Euro 2020(1): The Second Round – Brysia Wella
The evening had started on a different note. Denmark may have had the majority of supporters inside the Amsterdam Arena, and they may well have been ‘doing it for Christian’, but for ten minutes Wales were effervescent, with Gareth Bale firing a couple of shots at Kasper Schmeichel in the manner of a golfer finding their aim. After ten minutes, though, came the first signs of the cracks in the Welsh armour when Kasper Dolberg cut in from the left and curled a low shot around Danny Ward and into the corner of the goal. Shortly afterwards, Damsgaaard and Dolberg combined on the left which resulted in a flick from Dolberg that Ward blocked with his legs. The tone and timbre of the match had changed completely and as Denmark settled into their rhythm, so Wales found themselves running out of ideas.
Three minutes into the second half came the passage of play upon which the rest of the match would hinge. Kieffer Moore was hauled to the ground well inside the Danish half of the pitch, and with Wales hesitating, waiting a whistle that never came, Denmark broke on the right. Martin Braithwaite crossed low, but Neco Williams’ attempted clearance just put the ball straight into the path of Dolberg, who smashed it low inside Ward’s near post. It was a foul on Moore, but the fact that the Moore incident happened so deep inside the Danish half that VAR was not going to step into save them. Denmark closed the game down with some degree of comfort as the Welsh huffed and puffed, and with two minutes to go Joakim Maehle drove in a third goal from close range, while not even stoppage-time offered a battered Wales team any respite. There was little justification for the cynical and frustrated Wilson tackle that earned him a red card, while even Braithwaite’s fourth goal, scored in the 93rd minute, probably wasn’t an unfair reflection on the way that the game had gone.
It was always unlikely that Wales would be able to repeat their escapades of five years ago. They had a lot of travelling to do, and this tournament came at the end of a season that, for a fair number of their players, will have involved 46 league games. In their three group games, they played well against Switzerland and were good value for their draw, and their win against Turkey gave them the advantage of going into their final group game knowing that they were almost certainly through to the next round, regardless of their result from a difficult trip to Rome to play Italy. And they gave Italy their most dificult game of the group stage. This summer, though, there was no space for a heroic Welsh narrative because that was taking place elsewhere. Denmark, who seemed to have turned the events in Copenhagen of a couple of weeks ago to the best advantage they could, are looking increasingly like a team capable of winning this entire tournament.
Much has been made of Italy’s form under Roberto Mancini and their winning start in this competition, but last night they came up against a wall of obduracy in the form of Austria, and were slightly fortunate to not be taken to a penalty shoot-out in London last night. On a taut and tense evening, Italy dominated for much of the first half without being able to really find a route through the Austrian defence, but with Austria having successfully absorbed everything that Italy could throw at them, Italy striggled in the second half and might even had crashed out of the competition had Marko Arnautovic’s header not been called back for an offside call.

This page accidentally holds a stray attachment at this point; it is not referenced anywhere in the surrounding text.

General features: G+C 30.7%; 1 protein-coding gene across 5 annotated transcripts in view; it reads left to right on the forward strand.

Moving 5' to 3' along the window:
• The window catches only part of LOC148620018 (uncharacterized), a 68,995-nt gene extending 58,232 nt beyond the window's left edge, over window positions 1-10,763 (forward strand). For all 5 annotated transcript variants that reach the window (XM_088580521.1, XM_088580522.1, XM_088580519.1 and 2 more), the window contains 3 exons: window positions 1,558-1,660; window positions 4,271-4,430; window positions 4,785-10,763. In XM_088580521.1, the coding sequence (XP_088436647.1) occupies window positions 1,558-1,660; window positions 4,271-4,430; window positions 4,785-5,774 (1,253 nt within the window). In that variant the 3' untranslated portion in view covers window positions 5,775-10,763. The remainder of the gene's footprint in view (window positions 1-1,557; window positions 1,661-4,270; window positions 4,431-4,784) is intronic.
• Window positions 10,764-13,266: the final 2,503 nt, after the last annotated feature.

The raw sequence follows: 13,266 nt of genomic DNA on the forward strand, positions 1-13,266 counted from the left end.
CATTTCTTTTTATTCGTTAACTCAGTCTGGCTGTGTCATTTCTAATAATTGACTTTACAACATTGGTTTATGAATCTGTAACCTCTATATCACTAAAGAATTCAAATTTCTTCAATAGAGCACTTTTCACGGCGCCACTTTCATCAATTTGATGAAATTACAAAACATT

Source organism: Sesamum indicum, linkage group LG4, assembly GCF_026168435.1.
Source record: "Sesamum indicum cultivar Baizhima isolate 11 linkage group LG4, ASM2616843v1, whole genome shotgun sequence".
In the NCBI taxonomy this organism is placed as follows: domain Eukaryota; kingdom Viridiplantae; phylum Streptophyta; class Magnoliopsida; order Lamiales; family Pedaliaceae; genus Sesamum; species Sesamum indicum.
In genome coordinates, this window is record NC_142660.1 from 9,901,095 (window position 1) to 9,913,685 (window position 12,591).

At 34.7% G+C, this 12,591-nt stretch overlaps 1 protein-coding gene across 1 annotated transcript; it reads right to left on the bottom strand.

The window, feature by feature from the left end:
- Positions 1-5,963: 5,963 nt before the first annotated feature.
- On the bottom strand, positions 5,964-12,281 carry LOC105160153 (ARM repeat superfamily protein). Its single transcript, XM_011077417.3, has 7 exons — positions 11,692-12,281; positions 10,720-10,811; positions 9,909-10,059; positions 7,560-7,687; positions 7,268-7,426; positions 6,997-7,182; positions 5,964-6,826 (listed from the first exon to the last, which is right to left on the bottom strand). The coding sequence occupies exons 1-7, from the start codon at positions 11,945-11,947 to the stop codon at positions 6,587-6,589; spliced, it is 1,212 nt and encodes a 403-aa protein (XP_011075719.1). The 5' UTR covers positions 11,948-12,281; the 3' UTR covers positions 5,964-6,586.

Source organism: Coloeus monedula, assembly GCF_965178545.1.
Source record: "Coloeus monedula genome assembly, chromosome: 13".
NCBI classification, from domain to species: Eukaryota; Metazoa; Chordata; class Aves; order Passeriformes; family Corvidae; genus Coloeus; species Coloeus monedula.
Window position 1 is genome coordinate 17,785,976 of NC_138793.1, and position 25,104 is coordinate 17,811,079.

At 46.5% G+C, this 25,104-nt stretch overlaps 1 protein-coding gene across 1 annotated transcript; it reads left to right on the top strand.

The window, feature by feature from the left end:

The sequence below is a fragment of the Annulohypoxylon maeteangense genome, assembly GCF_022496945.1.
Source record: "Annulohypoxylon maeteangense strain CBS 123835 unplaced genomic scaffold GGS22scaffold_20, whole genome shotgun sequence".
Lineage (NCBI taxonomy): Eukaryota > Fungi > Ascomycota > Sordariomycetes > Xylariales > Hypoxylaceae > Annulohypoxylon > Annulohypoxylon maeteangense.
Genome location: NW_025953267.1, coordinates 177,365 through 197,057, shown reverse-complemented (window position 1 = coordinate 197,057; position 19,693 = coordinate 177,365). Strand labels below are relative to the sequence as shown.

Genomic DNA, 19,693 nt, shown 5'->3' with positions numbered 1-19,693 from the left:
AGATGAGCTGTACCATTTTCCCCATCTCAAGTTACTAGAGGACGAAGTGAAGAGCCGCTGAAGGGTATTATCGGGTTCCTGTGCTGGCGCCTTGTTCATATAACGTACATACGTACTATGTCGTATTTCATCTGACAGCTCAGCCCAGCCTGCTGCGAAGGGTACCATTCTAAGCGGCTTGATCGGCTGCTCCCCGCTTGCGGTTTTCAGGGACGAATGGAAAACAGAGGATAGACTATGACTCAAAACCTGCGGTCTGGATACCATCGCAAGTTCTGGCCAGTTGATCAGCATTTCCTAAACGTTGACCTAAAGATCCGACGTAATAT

The change that altered the course of this match came with the introduction of Federico Chiesa with six minutes left to play. Extra-time is seldomed welcomed by fans, these days. Those extra thirty minutes often feel like little more than an extended gateway to a penalty shootout, and there are many these days who would abolish them and just skip straight to the drama instead. Five minutes into extra-time, Chiesa seemed to control long diagonal ball with the side of his face before following with a shot across goalkeeper Bachmann and in to break the deadlock.
Under different circumstances, this would have been the goal to kill the game stone dead, but even after Matteo Pessina doubled Italy’s lead on the stroke of half-time, there remained the sense that Austria weren’t quite completely out of this match yet. And so it proved. With six minutes to play, Sasa Kalajdzic – Austria’s truly outstanding performer on the evening – pulled a goal back and it was a tense closing few minutes for Italy, who found themselves labouring against an Austrian team which seemed to grow in self-belief as the evening progressed. Had there been a further six minutes beyond the thirty, there’s a very strong possibility that Austria would have forced a penalty shoot-out. As it turned out, though, they just ran out of time, so it’s Italy who will progress to a quarter-final and Austria who may be left regretting the fact that they weren’t as adventrous for the the first half of this match as they were for its remainder.
Nothing we saw last night altered much of what we might have felt about Italy prior to the match. They have been an extremely impressive looking team so far, but the lack of top quality opposition in all of the matches that they have played since Roberto Mancini took charge of the team in 2018 remains their biggest obstacle to winning the tournament. True enough, they were superb in their openin matches against Turkey and Switzerland, but their opposition is now starting to incrementally improve game by game, and Italy are coming closer and closer to losing. Wales put up more of a fight against them and might have snatched a draw. Austria did likewise, forced extra-time, scored a goal, and might, with another five minutes, have forced a penalty shootout. Talk of Italy definitely winning the tournament – of which there has been qquite a lot, these last few days – may have been slightly overstated.